The Learning Process

January 26, 2014

I was considering the down times in the learning process. Those points when we are likely to quit. You might find these thought provoking.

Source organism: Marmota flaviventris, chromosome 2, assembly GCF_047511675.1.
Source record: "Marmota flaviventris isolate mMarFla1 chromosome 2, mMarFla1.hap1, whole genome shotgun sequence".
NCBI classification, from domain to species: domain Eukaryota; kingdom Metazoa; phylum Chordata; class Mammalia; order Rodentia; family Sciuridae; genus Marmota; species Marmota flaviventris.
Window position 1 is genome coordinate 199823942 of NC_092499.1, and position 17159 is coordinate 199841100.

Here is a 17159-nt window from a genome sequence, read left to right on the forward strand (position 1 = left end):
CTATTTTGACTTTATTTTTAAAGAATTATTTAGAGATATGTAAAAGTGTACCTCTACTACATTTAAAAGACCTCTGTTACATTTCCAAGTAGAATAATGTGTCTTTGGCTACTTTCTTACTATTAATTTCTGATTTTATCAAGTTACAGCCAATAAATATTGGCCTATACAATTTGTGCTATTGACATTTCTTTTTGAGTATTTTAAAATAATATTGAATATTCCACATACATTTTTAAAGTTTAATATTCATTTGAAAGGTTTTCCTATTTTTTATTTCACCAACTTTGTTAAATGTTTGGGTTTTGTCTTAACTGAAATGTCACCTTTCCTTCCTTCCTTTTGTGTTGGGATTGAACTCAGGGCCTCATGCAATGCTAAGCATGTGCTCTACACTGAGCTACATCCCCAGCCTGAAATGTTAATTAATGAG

The foundation course is for many the hardest. It is during this stage that they go from unconscious incompetence to conscious incompetence. That is, when they begin they don’t really know how much there is to know and just how little they know. They don’t know how poor they are at something. Over the first few months they get a glimpse of what is possible, see their own inability and can get either despondent or inspired. It is like the feeling of insecurity one has when suddenly among people who speak an alien language and one feels lost and unable to participate in the conversation, not even knowing what the conversation is about. This is where in addition to teaching skills/techniques, the instructor has a job of impressing on the student the belief that they too are capable of great skill if they persevere. “Do today what others won’t and tomorrow you’ll do what others can’t.” That is to say, we were all incompetent when we started. It is during the intermediate course and on into the advanced, that many students reach the conscious competence stage. They have some skills and know they have them. Here the student can think, “Yes I have enough skill now to serve me well.” However, at this point their skills are often context related. That is, they can perform techniques when they think about them and within the environment of the training studio. In many martial arts traditions this is the stage that students get to just before they become bored and leave. I have seen many times when someone, who has a high belt, even several rungs above black, needs their skill in a real situation only to find that they could not use them. This not only brings martial arts in general into disrepute, but is very discouraging for the student who begins to think they have wasted, perhaps, years of training. This is like the person who has done a course in Spanish, sat an exam and feels they have learned it well, but they get cornered by a Spanish visitor at a party who is a little drunk, has a rural accent and has been directed to the guy who “knows Spanish.” The problem is partly that they were not taught properly in the first place, but mainly because they have not understood that mastery is achieved when one has unconscious competence. At the stage of unconscious competence the skills/techniques have become a part of their unconscious identity. If asked, they may have even forgotten the names of moves, or the forms in which they first learned them, but when they see someone being assaulted, they step straight in without hesitation and deal with the problem with minimum fuss. This is the stage when they have almost forgotten that they have skills. It requires little effort to maintain them because they are built into the fabric of their being. This is the way people use their native language; even when they have been in another country for years. When without notice, years since they last spoke it, a stranger turns and asks them a question in their native language. Without a pause, they answer in the same language, almost without noticing that they have switched.